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IRA Amendments Being Required For 2015-2016

Posted by James M. Carlson
Jan 05 2016

The IRS last revised the model IRA Forms 5305, 5305-A, 5305-R and 5305-RA in March of 2002. Since then there have been numerous tax laws enacted with IRA changes. The IRS has given no written explanation as to why the IRA forms have not been amended.

We have asked a number of times when the IRS would be revising their IRA forms, but to no avail. It is not a good thing that the IRS has not updated their forms. When is it necessary for an IRA custodian/trustee to fu rnish an IRA amendment? Is it necessary or required to furnish one in 2016?

Each institution must make its own determination because one needs to understand when was the IRA agreement last amended and how is it being amended. A primary question is, “when is the last time the financial institution furnished an amendment?” What do the current IRA plan agreements provide? Are there some IRAs set up with one certain plan agreement and others with a different plan agreement?

One may learn a tax lesson the hard way, if he or she adopts the position that an amendment is not required because the IRS has not said one is required. One must remember that the IRS has already stated in its governing IRA regulation (1.408- 6 (d) (4) (ii) (C) ) when an IRA amendment is required. The regulation must be followed until the IRS revises it.

There are two types of amendments – one which amends the IRA plan agreement and one which amends the IRA disclosure statement. Regulation 1.408-6(4)(ii)(C) requires that an IRA amendment be furnished no later than the 30th day after the amendment is adopted or becomes effective.

The general rule in the governing IRA regulation is – a law change is enacted which impacts a provision found in the IRA pl an agreement; the provision will be amended to implement the law change and the amendment will need to be communicated to the IRA accountholder or inheriting beneficiary.

When the IRS revises its model IRA forms, the amendment is considered to be mandatory or required. When a non-IRS change is made in the plan agreement by the financial institution (or the IRA vendor), the change may either be mandatory or not.

Mandatory changes deal with the tax code changes. For example, CWF has amended the Roth IRA plan agreement so that any person with funds in a traditional IRA is eligible to convert some or all of these funds to a traditional IRA even though he or she may have MAGI of more than $100,000.

The IRS has not yet amended its model Roth IRAs (Forms 5305-R and 5305-RA) to remove the $100,000 restriction. And the IRS has not given any guidance as to whether or not a conversion done in 2010 or later qualifies or doesn’t qualify since Form 5305-R and 5305-RA state that the custodian/ trustee may not accept a conversion contribution if the person has a MAGI greater than the $100,000.

The standard IRS rule for IRAs/pensions has always been - the plan document must authorize the action. For this reason, even though the IRS has not amended the Roth IRA forms, CWF has. A long time ago (1986/1987) the IRS acknowledged that there are tiimes that even though the IRA plan agreement has not been changed, a disclosure statement amendment must still be furnished. Example, when the deductible/nondeductible rules were first authorized in 1986/1987, such rules did not require the IRA form to be rewritten because the IRA form discusses the maximum contribution amount limit, but does not discuss the deductible/nondeductible rules. The IRS stated there needed to be a disclosure statement amendment discussing or explaining the deductible/nondeductible rules.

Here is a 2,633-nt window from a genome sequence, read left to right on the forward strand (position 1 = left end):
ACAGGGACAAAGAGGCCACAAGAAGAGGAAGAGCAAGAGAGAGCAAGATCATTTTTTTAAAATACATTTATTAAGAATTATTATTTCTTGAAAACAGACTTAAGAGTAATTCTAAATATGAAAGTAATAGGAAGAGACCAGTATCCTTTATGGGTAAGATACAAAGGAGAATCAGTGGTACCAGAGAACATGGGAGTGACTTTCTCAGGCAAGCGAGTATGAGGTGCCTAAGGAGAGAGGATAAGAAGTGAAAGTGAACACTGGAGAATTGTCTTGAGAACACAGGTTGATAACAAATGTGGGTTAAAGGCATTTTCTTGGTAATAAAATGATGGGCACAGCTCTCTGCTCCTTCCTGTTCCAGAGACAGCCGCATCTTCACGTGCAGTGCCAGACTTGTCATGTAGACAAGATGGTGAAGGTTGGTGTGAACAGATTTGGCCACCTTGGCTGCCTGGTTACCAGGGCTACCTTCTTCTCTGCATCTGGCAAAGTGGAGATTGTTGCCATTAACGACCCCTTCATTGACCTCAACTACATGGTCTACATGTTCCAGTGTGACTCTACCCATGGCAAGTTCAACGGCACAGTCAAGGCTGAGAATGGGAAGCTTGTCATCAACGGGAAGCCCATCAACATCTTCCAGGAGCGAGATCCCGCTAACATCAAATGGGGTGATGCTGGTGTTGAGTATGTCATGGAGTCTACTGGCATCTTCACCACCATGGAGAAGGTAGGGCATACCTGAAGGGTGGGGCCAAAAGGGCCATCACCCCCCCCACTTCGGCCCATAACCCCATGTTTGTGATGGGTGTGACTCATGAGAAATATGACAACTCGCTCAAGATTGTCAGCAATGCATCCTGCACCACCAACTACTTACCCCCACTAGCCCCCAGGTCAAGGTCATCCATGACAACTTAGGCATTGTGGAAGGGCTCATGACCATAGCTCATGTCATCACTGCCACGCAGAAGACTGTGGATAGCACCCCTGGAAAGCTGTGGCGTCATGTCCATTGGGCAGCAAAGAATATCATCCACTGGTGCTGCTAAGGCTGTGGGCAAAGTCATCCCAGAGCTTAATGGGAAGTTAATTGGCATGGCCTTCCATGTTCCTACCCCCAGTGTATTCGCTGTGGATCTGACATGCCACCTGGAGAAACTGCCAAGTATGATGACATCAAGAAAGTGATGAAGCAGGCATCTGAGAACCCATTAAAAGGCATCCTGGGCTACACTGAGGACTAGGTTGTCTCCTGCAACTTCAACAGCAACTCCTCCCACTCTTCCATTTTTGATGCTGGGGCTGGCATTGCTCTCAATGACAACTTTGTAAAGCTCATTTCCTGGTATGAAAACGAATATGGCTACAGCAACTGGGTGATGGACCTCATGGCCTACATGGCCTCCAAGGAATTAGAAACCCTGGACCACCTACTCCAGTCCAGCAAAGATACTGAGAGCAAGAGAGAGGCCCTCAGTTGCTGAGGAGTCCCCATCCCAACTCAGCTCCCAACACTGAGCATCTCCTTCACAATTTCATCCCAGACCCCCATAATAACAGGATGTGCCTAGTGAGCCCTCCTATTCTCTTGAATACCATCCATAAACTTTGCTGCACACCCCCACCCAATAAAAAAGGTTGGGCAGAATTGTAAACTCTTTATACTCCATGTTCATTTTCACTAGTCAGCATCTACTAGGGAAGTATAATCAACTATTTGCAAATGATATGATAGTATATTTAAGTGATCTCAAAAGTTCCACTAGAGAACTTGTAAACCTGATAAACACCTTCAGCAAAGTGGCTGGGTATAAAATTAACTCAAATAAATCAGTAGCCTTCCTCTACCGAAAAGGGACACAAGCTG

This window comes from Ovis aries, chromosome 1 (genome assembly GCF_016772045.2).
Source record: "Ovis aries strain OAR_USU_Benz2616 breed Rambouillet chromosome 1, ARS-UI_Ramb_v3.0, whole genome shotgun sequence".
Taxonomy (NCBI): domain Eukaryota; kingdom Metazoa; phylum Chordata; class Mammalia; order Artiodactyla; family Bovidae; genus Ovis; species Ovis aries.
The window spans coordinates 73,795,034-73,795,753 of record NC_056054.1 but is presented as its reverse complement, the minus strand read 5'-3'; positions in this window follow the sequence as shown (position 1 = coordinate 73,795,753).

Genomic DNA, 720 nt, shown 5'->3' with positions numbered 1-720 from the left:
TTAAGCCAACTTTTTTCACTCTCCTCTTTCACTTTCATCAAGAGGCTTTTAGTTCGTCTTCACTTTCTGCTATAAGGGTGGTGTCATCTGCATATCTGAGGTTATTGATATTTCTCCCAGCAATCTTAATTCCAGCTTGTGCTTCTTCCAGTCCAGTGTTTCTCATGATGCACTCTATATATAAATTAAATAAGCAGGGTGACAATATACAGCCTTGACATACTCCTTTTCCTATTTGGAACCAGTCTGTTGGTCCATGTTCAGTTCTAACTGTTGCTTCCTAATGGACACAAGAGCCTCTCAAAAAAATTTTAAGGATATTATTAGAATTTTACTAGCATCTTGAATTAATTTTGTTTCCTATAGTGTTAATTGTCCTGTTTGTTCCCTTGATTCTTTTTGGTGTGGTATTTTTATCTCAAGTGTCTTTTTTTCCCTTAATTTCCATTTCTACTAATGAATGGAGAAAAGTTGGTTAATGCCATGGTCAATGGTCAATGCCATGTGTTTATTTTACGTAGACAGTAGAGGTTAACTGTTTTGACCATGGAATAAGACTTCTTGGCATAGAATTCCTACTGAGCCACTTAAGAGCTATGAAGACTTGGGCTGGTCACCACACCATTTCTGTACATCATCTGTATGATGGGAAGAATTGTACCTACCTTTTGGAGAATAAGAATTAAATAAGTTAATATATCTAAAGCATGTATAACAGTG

We at CWF have revised our IRA plan agreement forms and written the 2015-2016 IRA amendments to include the following revisions.

  1. New 2016 limits impacting tax deductions and the Savers Tax Credit.
  2. The three law changes made by the recent tax bill - QCD rules are now permanent; extension of special rollover period for certain airline payment; and the new SIMPLE- IRA rollover rules
  3. A reminder that an IRA distribution may disqualify a person for the premium tax credit
  4. Improved discussion of the reporting to be done by the IRA custodian to the IRA accountholder and by the IRA accountholder or beneficiary to the IRS.
  5. New improved discussion of direct rollover option and rollover option for distributions from 401(k) and similar plans into a traditional IRA and/or a Roth IRA. IRS rules effective as of January 1, 2015 made it easier to move 100% basis into a Roth IRA.

In summary, answering a question whether or not an amendment is required is not simple. Each financial institution will need to make its own decision to furnish one or both amendments. It is true that the IRS has not been very active in auditing whether or not IRA custodian/trustees are furnishing IRA amendments as required by the IRA regulation.

We at CWF believe it is in the best interest of a financial institution to furnish the amendments. The governing IRA regulation provides that a $50 fine may be assessed an institution for each time it fails to furnish the IRA plan agreement and $50 each time it fails to furnish the IRA disclosure amendment.

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